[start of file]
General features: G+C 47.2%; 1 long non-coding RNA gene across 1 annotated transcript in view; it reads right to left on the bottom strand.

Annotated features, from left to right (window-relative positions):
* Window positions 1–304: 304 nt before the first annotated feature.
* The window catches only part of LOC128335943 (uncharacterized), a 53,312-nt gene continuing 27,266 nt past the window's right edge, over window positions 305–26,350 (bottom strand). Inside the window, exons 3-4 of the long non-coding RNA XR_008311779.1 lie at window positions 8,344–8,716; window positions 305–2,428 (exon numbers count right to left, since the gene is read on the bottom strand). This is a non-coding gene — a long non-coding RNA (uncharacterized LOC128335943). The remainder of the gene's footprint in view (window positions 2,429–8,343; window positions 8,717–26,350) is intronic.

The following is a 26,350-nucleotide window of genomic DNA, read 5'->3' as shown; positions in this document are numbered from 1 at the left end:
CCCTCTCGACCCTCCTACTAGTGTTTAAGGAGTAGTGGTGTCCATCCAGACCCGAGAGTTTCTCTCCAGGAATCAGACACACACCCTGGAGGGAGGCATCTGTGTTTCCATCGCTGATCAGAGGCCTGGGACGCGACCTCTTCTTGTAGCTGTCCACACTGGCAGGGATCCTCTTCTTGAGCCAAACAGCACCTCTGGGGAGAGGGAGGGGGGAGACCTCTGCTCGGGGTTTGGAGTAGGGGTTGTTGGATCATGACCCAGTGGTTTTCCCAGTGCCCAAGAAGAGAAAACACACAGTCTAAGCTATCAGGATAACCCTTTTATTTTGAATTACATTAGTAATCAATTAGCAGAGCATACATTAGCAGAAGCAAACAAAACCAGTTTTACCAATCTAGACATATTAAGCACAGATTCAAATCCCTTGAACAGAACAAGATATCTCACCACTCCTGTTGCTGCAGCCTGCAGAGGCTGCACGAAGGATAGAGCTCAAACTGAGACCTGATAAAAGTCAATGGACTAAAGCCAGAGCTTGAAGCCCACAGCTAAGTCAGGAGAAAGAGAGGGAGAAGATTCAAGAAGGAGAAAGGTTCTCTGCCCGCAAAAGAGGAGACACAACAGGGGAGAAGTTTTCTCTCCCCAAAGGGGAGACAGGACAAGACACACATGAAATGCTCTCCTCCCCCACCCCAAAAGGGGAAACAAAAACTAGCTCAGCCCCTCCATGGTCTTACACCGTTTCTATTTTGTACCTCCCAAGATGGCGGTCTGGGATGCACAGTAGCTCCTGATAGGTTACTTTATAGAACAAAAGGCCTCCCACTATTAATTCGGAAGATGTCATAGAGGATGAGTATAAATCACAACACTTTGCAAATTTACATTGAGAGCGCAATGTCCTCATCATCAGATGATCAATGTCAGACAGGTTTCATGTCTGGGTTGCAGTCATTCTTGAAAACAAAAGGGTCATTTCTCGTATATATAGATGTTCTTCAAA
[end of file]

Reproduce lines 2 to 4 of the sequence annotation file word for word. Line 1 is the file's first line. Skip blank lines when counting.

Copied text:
Annotated features, from left to right (window-relative positions):
* Window positions 1–304: 304 nt before the first annotated feature.
* The window catches only part of LOC128335943 (uncharacterized), a 53,312-nt gene continuing 27,266 nt past the window's right edge, over window positions 305–26,350 (bottom strand). Inside the window, exons 3-4 of the long non-coding RNA XR_008311779.1 lie at window positions 8,344–8,716; window positions 305–2,428 (exon numbers count right to left, since the gene is read on the bottom strand). This is a non-coding gene — a long non-coding RNA (uncharacterized LOC128335943). The remainder of the gene's footprint in view (window positions 2,429–8,343; window positions 8,717–26,350) is intronic.